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I have a dataset with 20 variables and ~50K observations, I created several new features using those 20 variables.

I compare the results of a GBM model (using python xgboost and light GBM) and I found that it doesn't matter what are the hyper-parameters of the model the 'thinner' version leads to better results (AUC) even that all 20 original variables are included in the wider version.

when I compare the same using Lasso model - the wider version is better (~1% higher) as expected.

I guess it can be related to to the randomness in the GBM but I was surprised to see that GBM doesn't fix it along the way.

Any explanation of the phenomena will be appreciated.

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To put it shortly, xgboost tries to fix it and although it is very good in getting rid of overfitting, it is not perfect.

Adding new features is not always beneficial, because you increase the dimension of your search space and thus make the problem harder. In your particular case the increased complexity overweight the added value from extra features.

I understand you‘ve tested quite wide range of hyper-parameters and enough combinations. If you apply regularisation via colsample_bytree and/or colsample_bylevel it might happen that at some stage the randomly chosen columns (features) are less informative than your original features and the algorithm is forced to use these features for further splits. Does it make sense to you?

The number of added features might be crucial, if it is too high relative to original 20 the new features become just too dominant. For example, this might happen if one adds some nominal features with high cardinality, which are then dummy-encoded.

In order to improve the results with wider data you might want to play with the parameters controlling the early stopping and stop the fitting even earlier.

Edit

The rationale for my last suggestion: I assumed that worsened performance on wider dataset is due to overfitting, i.e. significantly worse performance on test dataset than on training data. Early stopping should prevent / control the overfitting, but it seems it didn’t work so good in your case and thus should be improved.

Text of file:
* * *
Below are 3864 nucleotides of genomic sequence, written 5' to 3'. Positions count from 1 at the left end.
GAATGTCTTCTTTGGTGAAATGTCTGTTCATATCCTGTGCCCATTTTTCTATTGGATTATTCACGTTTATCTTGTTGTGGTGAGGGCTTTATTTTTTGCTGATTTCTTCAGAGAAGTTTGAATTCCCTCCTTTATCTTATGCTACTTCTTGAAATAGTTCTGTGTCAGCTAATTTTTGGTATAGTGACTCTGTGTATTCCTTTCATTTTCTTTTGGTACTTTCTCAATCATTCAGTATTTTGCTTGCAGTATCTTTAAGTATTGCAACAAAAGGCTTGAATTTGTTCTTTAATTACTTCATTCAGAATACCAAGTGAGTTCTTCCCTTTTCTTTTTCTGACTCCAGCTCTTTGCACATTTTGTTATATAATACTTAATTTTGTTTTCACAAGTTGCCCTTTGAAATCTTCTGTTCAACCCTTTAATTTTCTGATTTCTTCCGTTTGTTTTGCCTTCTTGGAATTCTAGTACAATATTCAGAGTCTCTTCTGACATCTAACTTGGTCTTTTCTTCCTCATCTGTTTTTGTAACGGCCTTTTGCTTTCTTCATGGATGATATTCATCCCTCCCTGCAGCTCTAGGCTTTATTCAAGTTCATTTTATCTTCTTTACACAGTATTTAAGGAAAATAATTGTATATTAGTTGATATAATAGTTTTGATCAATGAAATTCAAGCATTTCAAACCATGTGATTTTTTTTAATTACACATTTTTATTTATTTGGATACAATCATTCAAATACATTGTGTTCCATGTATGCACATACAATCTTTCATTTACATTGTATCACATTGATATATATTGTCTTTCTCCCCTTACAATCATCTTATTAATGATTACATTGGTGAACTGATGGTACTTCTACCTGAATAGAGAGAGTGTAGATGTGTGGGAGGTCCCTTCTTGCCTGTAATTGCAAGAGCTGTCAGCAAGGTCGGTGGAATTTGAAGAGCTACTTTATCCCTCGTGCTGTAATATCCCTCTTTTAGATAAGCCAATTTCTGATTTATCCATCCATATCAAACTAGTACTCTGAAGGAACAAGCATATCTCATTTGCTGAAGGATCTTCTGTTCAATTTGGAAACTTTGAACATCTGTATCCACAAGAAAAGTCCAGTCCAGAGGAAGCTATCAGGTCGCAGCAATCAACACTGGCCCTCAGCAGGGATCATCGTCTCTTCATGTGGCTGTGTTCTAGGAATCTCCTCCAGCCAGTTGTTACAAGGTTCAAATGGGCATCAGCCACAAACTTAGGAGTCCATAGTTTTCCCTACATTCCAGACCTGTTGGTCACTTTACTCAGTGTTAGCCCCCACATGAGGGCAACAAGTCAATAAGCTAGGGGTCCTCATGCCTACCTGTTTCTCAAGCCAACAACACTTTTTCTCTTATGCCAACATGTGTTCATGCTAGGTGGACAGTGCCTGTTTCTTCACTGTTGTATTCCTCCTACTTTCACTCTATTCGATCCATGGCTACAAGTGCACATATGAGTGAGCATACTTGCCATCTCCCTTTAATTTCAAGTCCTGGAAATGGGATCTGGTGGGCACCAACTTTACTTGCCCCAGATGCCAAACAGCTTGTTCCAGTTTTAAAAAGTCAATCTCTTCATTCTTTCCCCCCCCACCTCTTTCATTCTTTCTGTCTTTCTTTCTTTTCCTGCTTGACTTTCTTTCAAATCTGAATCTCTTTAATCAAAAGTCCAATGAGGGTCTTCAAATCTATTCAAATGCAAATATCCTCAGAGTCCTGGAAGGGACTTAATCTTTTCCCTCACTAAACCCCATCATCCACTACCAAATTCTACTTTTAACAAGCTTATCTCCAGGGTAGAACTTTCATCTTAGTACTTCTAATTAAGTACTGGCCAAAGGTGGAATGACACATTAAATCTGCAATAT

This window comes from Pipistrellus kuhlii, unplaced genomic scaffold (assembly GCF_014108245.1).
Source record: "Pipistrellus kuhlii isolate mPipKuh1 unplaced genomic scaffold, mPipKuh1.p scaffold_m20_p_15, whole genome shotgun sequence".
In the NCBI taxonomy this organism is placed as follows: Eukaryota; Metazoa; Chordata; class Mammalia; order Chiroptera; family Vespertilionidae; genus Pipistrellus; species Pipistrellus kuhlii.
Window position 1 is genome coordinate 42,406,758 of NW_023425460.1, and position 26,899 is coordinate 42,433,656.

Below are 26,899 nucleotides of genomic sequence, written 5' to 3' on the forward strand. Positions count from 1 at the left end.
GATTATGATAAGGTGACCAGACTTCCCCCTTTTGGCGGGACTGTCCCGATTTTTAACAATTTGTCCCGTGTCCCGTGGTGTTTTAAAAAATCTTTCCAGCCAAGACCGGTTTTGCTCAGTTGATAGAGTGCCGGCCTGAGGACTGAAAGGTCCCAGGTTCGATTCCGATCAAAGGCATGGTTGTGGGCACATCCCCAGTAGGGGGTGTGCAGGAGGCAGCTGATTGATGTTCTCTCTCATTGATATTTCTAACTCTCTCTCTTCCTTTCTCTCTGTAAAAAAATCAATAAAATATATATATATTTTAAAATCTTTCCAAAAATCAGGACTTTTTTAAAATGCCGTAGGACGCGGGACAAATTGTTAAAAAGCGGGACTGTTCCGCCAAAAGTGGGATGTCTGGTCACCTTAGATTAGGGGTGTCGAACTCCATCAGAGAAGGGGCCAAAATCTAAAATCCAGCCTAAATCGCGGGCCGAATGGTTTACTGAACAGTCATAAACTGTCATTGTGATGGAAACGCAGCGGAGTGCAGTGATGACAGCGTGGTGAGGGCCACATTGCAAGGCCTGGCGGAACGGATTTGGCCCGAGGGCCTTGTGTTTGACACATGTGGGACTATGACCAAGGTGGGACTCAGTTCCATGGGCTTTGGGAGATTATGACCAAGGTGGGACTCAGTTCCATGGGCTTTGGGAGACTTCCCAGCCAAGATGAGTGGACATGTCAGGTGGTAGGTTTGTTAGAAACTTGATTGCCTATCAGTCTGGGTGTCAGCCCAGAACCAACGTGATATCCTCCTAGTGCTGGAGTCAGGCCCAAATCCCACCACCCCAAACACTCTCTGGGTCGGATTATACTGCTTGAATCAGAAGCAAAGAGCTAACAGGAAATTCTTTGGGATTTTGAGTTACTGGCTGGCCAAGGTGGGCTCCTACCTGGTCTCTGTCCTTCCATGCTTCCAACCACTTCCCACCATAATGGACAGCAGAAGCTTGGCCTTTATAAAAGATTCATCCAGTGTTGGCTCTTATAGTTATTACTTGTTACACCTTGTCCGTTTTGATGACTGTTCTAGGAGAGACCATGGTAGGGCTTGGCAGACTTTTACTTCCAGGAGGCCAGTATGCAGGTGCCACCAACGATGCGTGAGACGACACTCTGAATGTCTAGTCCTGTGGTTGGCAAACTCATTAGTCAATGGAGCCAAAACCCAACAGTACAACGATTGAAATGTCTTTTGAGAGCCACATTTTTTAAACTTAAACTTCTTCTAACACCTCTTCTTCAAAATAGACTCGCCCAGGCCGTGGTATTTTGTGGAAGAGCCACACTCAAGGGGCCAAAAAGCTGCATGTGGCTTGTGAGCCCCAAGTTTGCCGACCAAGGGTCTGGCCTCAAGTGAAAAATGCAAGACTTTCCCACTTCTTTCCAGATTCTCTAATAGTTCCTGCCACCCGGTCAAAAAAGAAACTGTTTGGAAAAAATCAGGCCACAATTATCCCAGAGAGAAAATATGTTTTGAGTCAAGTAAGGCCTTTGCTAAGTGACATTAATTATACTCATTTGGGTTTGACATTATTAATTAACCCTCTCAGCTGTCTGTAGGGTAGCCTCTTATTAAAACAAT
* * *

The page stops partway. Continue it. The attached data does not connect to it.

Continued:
You can and should test different combination of new features, but trustworthy quality metric is crucial for the model choice. If you significantly overfit, the performance on training data (or even cross-validation) will not help you to choose the model (or feature combination) with good performance on test data set.

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  • $\begingroup$ I agree with all your answer, this is exactly what I thought that's happening. I'm not using OHE, I'm using target encoding instead bu't it's already part of the 20 variables. can you elaborate of why do you believe that early stopping might help? as I see it the problem is to find the right subset of variables (in some way like finding the best hyper-parameters) $\endgroup$ – Yaron Dec 9 '17 at 18:25
  • $\begingroup$ My last edit should hopefully address your question. Btw, (the incorrectly performed) target encoding might lead to data leakage and lead to biased results. If the cardinality of your nominal features permits, you might test the performance of OHE. $\endgroup$ – aivanov Dec 10 '17 at 16:07
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Welcome to the site!

If I understand your question correctly you want to know why a model would perform worse when a new feature is added?